Hughes recently relocated from Brooklyn’s Prospect Heights neighborhood to Greenwich Village to be closer to friends, he says, yet—perhaps a sign of his desire for do-gooder, bohemian cred—“I felt sort of bad about leaving Brooklyn.” Jumo, a nonprofit, is now his full-time job, and since he decided to move forward with the idea in January, he has been able to raise about $500,000 from individual donors, hire two full-time staffers, and rent office space in SoHo.
Whether the nonprofit sector is ready to embrace a new social-networking platform remains to be seen, especially given these organizations’ often-limited staff time and lack of familiarity with cutting-edge technology. And there’s competition— Ning, for instance, allows nonprofits to build their own branded social-networking websites using pre-fabricated tools. But the most formidable rivals are Hughes’ old friends at Facebook, which already offers the application Causes, on which users can donate money and promote nonprofits to friends. Hundreds of thousands of nonprofits are members of Causes, and in the application’s first two years, 25 million Facebook users “joined” at least one of the causes. But according to a Washington Post report, the majority of Causes nonprofits have never received a single donation through the application.
Hughes says what sets Jumo apart is that there will be fewer distractions—activism is the only reason to be there—and that when there’s a single website people can visit to learn about how to do good, they will start to engage philanthropically more often. “We have a real problem when it comes to giving,” Hughes said. “People tend to give around moments of crisis, at the end of the year, maybe when they see a really dramatic photo or video, the quote-unquote starving child in Africa.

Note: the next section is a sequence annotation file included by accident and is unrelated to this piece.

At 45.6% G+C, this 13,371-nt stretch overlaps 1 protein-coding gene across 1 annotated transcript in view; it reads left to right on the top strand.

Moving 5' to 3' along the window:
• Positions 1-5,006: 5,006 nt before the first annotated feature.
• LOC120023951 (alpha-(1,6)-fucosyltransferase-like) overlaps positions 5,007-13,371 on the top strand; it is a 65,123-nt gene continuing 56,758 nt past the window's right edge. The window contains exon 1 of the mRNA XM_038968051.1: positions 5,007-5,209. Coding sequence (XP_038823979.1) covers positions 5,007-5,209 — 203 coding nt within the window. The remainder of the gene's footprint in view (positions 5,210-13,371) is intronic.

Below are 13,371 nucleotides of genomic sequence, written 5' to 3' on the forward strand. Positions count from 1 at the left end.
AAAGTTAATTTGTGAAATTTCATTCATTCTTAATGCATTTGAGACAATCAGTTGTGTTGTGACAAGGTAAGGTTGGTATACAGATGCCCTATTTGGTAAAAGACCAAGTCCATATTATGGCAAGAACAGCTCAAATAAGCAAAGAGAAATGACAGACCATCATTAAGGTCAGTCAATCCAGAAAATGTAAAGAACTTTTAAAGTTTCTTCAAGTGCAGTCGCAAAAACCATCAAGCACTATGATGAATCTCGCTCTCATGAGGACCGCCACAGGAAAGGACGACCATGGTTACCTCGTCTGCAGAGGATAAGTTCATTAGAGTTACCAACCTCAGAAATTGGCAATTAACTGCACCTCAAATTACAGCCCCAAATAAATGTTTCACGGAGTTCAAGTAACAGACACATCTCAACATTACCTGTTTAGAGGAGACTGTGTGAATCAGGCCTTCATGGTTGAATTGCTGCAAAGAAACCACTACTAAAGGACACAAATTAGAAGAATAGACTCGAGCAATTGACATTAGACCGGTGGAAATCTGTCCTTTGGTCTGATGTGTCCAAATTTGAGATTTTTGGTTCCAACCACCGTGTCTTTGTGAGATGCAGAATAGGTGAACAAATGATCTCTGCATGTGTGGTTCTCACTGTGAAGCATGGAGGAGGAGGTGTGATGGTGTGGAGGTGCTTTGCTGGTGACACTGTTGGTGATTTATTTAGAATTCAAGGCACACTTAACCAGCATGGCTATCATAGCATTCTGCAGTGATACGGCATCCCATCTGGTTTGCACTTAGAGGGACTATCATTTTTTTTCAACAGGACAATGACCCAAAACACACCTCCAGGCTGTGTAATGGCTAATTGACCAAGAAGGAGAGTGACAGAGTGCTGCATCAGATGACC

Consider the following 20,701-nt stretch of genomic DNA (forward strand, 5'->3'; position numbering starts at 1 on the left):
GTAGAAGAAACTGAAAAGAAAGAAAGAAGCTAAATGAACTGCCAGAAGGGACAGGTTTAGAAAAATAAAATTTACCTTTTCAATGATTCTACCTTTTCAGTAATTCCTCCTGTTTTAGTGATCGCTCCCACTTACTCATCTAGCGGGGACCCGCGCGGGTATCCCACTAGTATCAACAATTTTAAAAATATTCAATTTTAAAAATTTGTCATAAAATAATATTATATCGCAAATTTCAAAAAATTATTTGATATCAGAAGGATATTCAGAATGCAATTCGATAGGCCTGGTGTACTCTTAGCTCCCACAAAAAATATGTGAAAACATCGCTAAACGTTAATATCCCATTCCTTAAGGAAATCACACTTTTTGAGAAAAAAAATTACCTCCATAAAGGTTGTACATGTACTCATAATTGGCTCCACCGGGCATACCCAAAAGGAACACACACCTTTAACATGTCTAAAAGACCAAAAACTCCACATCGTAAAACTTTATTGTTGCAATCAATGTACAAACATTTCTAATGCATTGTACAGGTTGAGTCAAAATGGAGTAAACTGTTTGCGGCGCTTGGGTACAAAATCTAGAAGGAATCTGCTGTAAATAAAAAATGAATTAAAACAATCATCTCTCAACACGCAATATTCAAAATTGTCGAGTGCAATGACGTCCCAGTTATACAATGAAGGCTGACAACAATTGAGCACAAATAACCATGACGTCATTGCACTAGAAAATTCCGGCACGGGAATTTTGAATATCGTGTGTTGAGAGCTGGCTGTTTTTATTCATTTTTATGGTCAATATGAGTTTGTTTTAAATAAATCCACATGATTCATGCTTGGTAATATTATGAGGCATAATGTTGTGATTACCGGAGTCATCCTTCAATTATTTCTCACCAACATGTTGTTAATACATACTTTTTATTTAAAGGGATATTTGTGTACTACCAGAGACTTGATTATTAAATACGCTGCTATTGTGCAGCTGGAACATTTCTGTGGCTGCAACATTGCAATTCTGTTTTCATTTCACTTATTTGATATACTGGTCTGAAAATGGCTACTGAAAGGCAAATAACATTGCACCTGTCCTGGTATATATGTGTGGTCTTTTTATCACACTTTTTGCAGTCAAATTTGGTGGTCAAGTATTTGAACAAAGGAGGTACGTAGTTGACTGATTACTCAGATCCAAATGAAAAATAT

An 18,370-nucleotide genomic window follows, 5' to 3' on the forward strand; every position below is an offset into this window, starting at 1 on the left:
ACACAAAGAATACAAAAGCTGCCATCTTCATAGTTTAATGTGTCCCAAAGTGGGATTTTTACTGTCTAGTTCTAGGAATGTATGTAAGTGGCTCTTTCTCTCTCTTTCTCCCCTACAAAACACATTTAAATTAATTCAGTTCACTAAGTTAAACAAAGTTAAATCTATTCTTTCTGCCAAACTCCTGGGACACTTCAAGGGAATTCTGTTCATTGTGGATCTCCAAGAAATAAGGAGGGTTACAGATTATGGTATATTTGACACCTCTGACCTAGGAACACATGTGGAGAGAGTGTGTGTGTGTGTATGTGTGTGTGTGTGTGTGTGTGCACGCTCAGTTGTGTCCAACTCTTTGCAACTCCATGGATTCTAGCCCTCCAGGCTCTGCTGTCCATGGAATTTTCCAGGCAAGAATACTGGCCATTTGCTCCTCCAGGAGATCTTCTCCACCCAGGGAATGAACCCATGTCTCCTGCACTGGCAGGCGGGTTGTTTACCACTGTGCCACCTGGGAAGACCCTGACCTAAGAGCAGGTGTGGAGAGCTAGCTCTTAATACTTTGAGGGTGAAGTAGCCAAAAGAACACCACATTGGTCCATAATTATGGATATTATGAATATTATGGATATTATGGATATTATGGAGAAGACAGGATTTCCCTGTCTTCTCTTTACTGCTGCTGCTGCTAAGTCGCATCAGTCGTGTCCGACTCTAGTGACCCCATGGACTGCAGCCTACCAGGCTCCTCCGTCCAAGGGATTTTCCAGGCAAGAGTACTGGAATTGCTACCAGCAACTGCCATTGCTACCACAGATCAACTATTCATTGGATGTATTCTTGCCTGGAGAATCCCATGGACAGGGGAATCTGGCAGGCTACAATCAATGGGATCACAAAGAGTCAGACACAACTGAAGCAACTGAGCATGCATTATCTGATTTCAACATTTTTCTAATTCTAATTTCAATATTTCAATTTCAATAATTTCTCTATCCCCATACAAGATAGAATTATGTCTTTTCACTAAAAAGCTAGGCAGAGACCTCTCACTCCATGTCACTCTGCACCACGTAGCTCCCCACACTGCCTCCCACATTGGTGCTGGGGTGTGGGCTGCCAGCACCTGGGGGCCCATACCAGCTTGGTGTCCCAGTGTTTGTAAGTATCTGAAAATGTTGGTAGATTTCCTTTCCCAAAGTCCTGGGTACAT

“The old way of doing this would be to put together a consulting firm and go to each nonprofit one by one and offer to build a website, Facebook page, and email program for them,” he said. “But the model we’re embracing is where we create a platform.”
Hughes knows from personal experience that not every launch is as successful as Facebook. He worked on the transition team that turned MyBarackObama.com into Organizing for America, now a division of the Democratic National Committee. OFA has been criticized for failing to mobilize its 13 million-person email list in support of health-care reform.
“It didn’t remain an independent organization, which I think it should have,” Hughes said, adding that OFA has been understaffed. “In the language of the campaign, we saw a movement of people who were hungry for change. They were much less concerned with the Democratic Party.”
For now, Hughes is looking for ways to make change outside of government. He is gay and has criticized gay-rights organizations for not being Web-savvy. Similarly, he says online tools like Twitter don’t make it easy enough for like-minded people to meet and organize in the real world.
“The basic premise” behind Jumo, Hughes said, “is that people have a genuine desire to be more involved in the world around them. But the Internet and opportunities online haven’t yet caught up with that desire for people to meet and engage.”
Dana Goldstein is an associate editor and writer at The Daily Beast. Her work on politics, women’s issues, and education has appeared in The American Prospect, Slate, BusinessWeek, The New Republic, and The Nation.